Bassist Paul Chambers was born in 1935 in Pittsburgh and died on January 4, 1969. A major talent on his instrument, Chambers at the age of 19 was playing with Miles Davis and blowing away the jazz world. He was also discovering the poison of heroin, dying of tuberculosis at the heartbreaking age of 33.

However, all this lay years ahead.


The quintet—or, as many critics referred to it: The Quintet—recorded their first-to-be-released album on November 16, 1955 in Rudy Van Gelder’s Hackensack, New Jersey studio. The resulting album, simply titled Miles, is relaxed and swinging. Highlights include a lovely version of the Ellington chestnut “Just Squeeze Me” and Benny Golson’s “Stablemates.” Speaking of stables, critics have remarked how Coltrane at this point in his development sounds like a young colt attempting to stand on wobbly legs. However, I hear an adventurous young artist, closing his eyes and taking a deep breath before launching into passionate solos. Combined with Davis’ spare, less-is-more style, the effect is perfect.

Miles was released on Bob Weinstock’s Prestige record label. The quintet, however, had secretly recorded for Columbia Records in late October, 1955. Columbia executive George Avakian was offering Miles big money—$300,000 in 1950s dollars!—to sign with the label, but Miles still owed Prestige four albums.

So on May 11 and October 26, 1956, the quintet entered Van Gelder’s home studio to lay down four of the greatest jazz albums ever: Cookin’, Relaxin’, Workin’, and Steamin’. If one is talking desert island discs, give me these four albums; Louis Armstrong’s Hot 5s and 7s; Duke Ellington’s Blanton-Webster Band recordings; (and a desert isle wired for electricity); and I’ll be a happy lad.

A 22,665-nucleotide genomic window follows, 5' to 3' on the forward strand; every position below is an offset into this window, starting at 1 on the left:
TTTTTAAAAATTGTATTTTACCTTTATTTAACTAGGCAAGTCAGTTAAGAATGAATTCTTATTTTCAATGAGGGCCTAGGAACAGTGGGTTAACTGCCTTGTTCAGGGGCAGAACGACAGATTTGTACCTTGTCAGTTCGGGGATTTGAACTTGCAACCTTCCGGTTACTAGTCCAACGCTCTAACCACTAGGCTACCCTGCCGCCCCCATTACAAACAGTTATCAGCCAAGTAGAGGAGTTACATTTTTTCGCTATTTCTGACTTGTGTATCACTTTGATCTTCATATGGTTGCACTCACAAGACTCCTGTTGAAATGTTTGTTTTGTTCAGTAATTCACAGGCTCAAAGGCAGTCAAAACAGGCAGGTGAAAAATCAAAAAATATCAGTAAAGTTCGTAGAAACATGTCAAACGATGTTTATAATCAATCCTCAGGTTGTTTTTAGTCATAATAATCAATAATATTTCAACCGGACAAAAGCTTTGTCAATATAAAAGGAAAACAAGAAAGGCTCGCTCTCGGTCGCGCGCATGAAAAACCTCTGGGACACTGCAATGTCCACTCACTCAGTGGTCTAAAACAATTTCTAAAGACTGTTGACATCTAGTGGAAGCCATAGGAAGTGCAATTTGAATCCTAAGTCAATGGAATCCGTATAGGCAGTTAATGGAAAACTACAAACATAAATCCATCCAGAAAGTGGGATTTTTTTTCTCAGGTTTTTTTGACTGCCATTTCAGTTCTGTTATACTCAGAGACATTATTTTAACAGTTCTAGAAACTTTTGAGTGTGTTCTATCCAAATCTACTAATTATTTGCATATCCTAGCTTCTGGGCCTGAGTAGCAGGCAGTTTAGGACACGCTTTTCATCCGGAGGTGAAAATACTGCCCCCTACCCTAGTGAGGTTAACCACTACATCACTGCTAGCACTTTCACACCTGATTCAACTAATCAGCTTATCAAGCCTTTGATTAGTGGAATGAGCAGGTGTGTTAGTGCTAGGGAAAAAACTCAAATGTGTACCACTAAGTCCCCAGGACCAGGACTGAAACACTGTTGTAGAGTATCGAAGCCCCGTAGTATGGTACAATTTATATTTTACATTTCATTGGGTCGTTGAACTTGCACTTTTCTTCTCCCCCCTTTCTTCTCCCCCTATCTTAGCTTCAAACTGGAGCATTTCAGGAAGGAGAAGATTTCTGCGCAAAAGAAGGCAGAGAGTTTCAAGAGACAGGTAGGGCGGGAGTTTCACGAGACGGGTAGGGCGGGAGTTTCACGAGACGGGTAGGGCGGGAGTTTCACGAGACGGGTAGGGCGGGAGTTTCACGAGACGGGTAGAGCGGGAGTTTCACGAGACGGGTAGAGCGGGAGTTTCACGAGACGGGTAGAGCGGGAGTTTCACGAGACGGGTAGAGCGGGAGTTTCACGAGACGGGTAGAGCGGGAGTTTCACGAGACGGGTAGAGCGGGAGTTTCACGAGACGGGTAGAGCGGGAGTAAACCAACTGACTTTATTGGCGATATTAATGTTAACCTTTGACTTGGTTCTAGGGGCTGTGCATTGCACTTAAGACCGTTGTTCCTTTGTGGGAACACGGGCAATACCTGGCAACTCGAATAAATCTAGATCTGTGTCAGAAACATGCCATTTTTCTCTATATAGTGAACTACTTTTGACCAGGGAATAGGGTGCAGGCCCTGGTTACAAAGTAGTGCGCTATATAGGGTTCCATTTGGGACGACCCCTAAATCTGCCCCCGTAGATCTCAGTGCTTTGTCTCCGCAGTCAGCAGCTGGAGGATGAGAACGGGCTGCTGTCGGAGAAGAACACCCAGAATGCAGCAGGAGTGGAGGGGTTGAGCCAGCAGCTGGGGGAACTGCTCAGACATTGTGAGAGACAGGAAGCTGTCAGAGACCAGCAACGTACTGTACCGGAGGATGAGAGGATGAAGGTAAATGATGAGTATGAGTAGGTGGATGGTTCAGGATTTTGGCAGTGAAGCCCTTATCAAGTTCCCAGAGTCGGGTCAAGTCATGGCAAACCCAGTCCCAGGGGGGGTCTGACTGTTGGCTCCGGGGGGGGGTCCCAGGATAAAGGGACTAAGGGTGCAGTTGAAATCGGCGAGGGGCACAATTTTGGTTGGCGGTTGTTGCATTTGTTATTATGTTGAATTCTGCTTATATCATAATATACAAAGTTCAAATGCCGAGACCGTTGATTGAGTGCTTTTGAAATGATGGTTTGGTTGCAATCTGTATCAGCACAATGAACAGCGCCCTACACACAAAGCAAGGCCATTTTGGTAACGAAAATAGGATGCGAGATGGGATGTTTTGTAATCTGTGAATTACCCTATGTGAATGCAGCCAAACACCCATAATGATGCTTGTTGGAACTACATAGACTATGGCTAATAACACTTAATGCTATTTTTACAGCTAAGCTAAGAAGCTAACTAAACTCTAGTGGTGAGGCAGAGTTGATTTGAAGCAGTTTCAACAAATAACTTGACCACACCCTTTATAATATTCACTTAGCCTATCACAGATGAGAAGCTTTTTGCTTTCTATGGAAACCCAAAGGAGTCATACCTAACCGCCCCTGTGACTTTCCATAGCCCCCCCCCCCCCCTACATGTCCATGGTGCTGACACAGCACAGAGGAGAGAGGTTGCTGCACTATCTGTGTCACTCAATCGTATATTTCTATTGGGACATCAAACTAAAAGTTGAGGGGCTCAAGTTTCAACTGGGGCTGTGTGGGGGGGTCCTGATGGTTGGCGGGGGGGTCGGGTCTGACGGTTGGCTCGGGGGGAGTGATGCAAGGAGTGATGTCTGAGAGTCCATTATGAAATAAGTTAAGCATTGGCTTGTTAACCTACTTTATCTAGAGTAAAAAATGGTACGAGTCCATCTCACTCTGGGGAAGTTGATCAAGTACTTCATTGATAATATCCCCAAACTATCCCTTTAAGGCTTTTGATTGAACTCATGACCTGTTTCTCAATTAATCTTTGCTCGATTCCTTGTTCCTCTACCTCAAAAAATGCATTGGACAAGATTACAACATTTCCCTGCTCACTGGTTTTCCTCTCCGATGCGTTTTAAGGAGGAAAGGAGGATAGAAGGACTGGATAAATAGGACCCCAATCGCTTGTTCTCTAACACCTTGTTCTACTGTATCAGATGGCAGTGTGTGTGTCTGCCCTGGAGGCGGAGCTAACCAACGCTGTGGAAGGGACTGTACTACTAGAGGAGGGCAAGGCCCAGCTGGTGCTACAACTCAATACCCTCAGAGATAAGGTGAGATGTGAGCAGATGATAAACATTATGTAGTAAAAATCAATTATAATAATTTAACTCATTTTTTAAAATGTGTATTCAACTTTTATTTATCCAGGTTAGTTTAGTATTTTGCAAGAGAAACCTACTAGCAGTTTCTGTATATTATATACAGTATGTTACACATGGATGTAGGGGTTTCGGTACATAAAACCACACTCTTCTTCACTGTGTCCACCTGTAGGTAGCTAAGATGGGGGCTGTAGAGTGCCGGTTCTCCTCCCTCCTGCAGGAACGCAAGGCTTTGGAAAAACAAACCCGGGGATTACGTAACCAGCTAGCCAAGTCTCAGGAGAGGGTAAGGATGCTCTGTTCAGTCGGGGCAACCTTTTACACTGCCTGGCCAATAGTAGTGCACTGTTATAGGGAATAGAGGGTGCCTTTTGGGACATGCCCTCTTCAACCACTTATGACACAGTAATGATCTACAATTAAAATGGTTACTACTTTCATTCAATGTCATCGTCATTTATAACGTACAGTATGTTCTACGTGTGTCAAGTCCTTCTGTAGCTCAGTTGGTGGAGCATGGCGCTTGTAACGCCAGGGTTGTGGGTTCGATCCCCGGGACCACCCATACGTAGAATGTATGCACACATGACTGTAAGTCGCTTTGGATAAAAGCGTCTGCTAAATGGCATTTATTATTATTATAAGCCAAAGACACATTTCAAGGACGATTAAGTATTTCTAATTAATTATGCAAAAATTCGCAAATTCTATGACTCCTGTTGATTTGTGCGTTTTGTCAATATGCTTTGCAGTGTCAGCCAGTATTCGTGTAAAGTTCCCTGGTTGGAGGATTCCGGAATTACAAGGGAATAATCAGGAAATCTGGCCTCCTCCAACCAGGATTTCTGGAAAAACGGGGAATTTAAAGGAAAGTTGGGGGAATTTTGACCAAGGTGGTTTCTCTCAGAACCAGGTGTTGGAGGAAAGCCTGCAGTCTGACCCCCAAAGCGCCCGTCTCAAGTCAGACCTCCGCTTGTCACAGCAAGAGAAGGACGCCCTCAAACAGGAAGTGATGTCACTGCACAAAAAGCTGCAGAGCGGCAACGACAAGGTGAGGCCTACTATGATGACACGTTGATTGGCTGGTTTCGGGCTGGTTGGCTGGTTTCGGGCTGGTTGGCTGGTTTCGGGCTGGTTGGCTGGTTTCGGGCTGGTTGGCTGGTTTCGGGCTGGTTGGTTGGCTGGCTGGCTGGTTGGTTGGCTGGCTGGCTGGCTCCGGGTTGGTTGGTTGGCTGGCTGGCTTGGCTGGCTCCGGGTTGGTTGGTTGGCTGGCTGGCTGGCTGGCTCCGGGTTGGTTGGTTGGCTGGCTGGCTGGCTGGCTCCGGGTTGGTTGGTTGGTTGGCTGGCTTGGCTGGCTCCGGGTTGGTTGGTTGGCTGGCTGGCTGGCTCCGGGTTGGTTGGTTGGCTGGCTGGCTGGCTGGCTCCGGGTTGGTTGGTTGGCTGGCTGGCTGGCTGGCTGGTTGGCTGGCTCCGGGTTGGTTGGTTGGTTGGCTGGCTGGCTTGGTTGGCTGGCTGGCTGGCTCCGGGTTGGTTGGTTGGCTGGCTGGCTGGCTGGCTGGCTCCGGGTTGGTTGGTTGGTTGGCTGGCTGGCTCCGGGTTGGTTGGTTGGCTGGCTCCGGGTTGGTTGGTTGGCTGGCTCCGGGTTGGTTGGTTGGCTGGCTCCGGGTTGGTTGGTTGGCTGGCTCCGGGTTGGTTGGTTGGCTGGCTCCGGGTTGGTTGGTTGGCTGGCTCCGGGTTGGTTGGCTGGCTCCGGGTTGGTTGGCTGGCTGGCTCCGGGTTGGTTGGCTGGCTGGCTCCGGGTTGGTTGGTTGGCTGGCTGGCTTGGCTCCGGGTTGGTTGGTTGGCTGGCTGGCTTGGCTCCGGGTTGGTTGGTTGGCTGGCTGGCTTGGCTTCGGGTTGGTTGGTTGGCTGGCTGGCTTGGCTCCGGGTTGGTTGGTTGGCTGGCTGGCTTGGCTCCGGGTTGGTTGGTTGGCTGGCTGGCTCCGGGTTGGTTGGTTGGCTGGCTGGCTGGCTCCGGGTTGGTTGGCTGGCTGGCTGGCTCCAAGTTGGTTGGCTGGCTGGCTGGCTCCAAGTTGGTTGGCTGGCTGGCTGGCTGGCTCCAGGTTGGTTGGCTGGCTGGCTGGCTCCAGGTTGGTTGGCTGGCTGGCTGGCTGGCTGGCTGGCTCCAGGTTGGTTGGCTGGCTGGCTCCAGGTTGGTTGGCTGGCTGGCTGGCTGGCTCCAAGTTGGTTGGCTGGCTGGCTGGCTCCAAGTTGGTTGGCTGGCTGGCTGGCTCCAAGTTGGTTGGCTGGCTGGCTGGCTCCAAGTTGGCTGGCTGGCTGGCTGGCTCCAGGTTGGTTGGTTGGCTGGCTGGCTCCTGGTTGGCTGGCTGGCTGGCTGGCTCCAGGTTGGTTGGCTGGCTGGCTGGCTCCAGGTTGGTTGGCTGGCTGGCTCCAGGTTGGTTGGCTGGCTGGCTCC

Recorded in Van Gelder’s state-of-the-art studio much like four nightclub sets, these albums are an embarrassment of riches. Where does one start? Cookin’: “My Funny Valentine,” “Blues by Five,” “Airegin,” “When Lights Are Low.” Relaxin’: “If I Were a Bell,” “I Could Write a Book,” “You’re My Everything,” “Oleo,” “Woody’N You;” Workin’: “It Never Entered My Mind,” “Four,” “In Your Own Sweet Way,” “Trane’s Blues.” Steamin’: “Surrey With the Fringe on Top,” “Salt Peanuts,” “Well, You Needn’t,” “When I Fall in Love.”

And believe me, folks, there are many more incredible tracks spread across these four albums. The five musicians spent two days in Hackensack, producing musical statements that will be enjoyed as long as people have ears and taste.

In 1957 Columbia released the quintet’s classic ‘Round About Midnight album, compiled from sessions recorded in Manhattan on October 27, 1955; June 5, 1956; and September 10, 1956. By 1957, however, The Quintet was no more. Miles, the recovered junkie, fired both Coltrane and Philly Joe in March for unreliability caused by the needle. Trane returned home to Philadelphia, where he kicked his habit for good. By that summer he was blowing wildly at Greenwich Village’s Five Spot in a legendary band led by Thelonious Monk.


In the next three years, Miles would record the masterpieces Miles Ahead, Milestones, Porgy and Bess, Kind of Blue and Sketches of Spain for Columbia, working with artists such as Gil Evans, Bill Evans, and Cannonball Adderley. In the 1960s he would gather together four young men—Wayne Shorter, Herbie Hancock, Ron Carter, and Tony Williams—who would form a quintet as celebrated as the one just discussed.

Yet for fans of a certain age, the Miles Davis Quintet of 1955-56 remains one of the most beloved of all small jazz bands. For many listeners, Miles, Trane, Red, Mr. P.C., and Philly Joe remain The Quintet.

Originally Published